Join Brewster Kahle of the Internet Archive for a special two-part presentation and
discussion on using this massive resource and on the societal and policy
issues affecting access to knowledge.
This is a great time to be an archivist and librarian—digital memory is ever more important and more difficult to manage.
Advances in computing and communications mean that we can cost-effectively store every book, sound recording, movie, software package, and public webpage ever created and provide access to these collections via the Internet to students and adults all over the world. By using mostly existing institutions and funding sources, we can build this, as well as compensate authors, within the current worldwide library budget. Technological advances, for the first time since the loss of the Library of Alexandria, may allow us to collect all published knowledge in a similar way. But now we can take the original goal another step further to make all the published works of humankind accessible to everyone, no matter where they are in the world.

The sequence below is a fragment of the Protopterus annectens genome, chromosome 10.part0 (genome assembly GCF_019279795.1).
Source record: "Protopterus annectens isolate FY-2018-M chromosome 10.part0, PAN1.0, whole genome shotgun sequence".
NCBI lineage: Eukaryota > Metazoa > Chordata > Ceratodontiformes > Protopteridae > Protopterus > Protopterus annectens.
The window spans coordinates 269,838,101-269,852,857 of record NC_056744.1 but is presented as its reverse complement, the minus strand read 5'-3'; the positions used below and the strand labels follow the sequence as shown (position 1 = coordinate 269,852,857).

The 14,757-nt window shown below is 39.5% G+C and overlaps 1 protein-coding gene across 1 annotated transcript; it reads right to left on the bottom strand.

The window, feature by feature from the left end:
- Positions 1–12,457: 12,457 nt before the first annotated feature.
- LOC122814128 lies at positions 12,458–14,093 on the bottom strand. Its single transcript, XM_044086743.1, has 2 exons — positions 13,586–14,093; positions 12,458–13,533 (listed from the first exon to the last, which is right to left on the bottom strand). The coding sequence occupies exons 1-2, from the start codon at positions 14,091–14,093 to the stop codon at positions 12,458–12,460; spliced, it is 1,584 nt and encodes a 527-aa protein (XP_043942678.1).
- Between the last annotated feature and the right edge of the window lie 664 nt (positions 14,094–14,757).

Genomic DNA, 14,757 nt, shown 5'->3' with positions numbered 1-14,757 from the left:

Will we allow ourselves to re-invent our concept of libraries and archives to expand and to use the new technologies? This is fundamentally a societal and policy issue. These issues are reflected in our governments’ spending priorities, and in law.
This event takes place in two interrelated hours:
2:00-3:00 PM – The Internet Archive: What It Is and How to Use It
3:00-4:00 PM – Universal Access to All Knowledge: Technologies, Societies, Legalities
Register now for the in-person session or the livestream.